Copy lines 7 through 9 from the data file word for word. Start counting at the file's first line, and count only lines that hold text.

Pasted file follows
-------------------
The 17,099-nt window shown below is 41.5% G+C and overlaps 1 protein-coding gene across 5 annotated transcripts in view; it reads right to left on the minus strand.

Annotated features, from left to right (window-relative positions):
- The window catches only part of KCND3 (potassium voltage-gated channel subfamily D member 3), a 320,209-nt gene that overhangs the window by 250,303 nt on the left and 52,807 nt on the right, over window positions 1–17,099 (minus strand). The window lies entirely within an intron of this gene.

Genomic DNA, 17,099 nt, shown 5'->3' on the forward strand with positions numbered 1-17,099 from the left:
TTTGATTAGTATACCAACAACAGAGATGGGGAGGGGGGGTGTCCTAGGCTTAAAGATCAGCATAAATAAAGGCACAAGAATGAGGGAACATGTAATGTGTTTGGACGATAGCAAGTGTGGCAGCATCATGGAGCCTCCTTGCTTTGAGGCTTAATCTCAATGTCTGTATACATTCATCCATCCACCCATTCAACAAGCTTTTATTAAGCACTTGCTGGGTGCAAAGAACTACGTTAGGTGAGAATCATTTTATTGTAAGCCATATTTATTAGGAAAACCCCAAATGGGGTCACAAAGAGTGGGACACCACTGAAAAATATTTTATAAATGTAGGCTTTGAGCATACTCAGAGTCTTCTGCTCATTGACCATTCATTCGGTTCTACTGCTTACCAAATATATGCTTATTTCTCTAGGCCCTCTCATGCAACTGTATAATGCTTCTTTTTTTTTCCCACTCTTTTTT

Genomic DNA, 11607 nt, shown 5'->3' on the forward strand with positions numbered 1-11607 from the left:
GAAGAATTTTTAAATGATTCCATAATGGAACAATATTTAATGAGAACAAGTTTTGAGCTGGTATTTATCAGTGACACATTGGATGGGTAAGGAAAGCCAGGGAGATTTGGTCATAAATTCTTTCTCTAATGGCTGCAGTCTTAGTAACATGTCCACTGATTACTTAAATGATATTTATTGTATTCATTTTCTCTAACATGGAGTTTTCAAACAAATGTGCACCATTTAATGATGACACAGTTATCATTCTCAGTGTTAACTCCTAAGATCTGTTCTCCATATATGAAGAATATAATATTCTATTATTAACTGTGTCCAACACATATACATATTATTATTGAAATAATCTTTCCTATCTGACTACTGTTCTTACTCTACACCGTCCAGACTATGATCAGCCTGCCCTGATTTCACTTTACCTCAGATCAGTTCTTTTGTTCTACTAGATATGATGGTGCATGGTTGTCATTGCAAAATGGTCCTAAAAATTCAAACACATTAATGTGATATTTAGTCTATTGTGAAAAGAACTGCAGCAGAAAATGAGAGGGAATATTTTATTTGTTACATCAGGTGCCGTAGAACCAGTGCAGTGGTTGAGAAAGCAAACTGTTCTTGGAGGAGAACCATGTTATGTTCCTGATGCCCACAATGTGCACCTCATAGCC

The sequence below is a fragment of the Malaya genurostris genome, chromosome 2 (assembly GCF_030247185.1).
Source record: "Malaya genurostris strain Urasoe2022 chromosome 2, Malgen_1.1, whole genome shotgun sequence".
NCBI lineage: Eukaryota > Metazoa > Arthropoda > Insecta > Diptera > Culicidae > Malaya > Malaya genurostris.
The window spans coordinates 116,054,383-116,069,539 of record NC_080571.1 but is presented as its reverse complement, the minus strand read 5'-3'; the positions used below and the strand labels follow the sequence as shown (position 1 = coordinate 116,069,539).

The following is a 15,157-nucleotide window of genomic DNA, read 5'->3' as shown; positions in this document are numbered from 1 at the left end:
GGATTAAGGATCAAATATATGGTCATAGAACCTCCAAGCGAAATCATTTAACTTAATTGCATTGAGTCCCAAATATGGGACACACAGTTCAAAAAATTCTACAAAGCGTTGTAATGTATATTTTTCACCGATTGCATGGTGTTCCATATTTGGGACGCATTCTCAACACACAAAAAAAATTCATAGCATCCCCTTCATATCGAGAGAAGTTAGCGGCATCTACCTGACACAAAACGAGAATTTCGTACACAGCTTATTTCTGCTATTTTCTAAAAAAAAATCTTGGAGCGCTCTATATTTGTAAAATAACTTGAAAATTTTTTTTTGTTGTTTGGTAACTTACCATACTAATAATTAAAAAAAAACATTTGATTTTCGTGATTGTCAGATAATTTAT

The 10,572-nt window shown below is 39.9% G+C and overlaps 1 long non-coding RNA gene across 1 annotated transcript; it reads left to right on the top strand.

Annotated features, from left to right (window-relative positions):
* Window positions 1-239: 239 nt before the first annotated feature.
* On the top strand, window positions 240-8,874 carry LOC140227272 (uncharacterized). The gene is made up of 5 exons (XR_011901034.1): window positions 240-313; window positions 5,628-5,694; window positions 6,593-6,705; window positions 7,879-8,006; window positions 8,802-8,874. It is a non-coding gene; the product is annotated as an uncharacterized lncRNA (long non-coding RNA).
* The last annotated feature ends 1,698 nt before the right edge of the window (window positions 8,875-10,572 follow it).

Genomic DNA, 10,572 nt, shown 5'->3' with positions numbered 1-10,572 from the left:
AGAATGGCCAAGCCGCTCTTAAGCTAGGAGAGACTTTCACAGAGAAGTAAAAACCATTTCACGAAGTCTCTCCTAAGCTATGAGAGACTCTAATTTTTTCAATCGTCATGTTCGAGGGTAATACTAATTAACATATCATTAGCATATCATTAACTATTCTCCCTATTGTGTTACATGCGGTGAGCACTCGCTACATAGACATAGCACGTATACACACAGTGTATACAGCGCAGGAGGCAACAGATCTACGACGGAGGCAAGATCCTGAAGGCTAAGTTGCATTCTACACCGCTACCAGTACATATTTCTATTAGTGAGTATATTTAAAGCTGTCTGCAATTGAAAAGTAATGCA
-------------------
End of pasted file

GAAGAATTTTTAAATGATTCCATAATGGAACAATATTTAATGAGAACAAGTTTTGAGCTGGTATTTATCAGTGACACATTGGATGGGTAAGGAAAGCCAGGGAGATTTGGTCATAAATTCTTTCTCTAATGGCTGCAGTCTTAGTAACATGTCCACTGATTACTTAAATGATATTTATTGTATTCATTTTCTCTAACATGGAGTTTTCAAACAAATGTGCACCATTTAATGATGACACAGTTATCATTCTCAGTGTTAACTCCTAAGATCTGTTCTCCATATATGAAGAATATAATATTCTATTATTAACTGTGTCCAACACATATACATATTATTATTGAAATAATCTTTCCTATCTGACTACTGTTCTTACTCTACACCGTCCAGACTATGATCAGCCTGCCCTGATTTCACTTTACCTCAGATCAGTTCTTTTGTTCTACTAGATATGATGGTGCATGGTTGTCATTGCAAAATGGTCCTAAAAATTCAAACACATTAATGTGATATTTAGTCTATTGTGAAAAGAACTGCAGCAGAAAATGAGAGGGAATATTTTATTTGTTACATCAGGTGCCGTAGAACCAGTGCAGTGGTTGAGAAAGCAAACTGTTCTTGGAGGAGAACCATGTTATGTTCCTGATGCCCACAATGTGCACCTCATAGCC

The sequence below is a fragment of the Malaya genurostris genome, chromosome 2 (assembly GCF_030247185.1).
Source record: "Malaya genurostris strain Urasoe2022 chromosome 2, Malgen_1.1, whole genome shotgun sequence".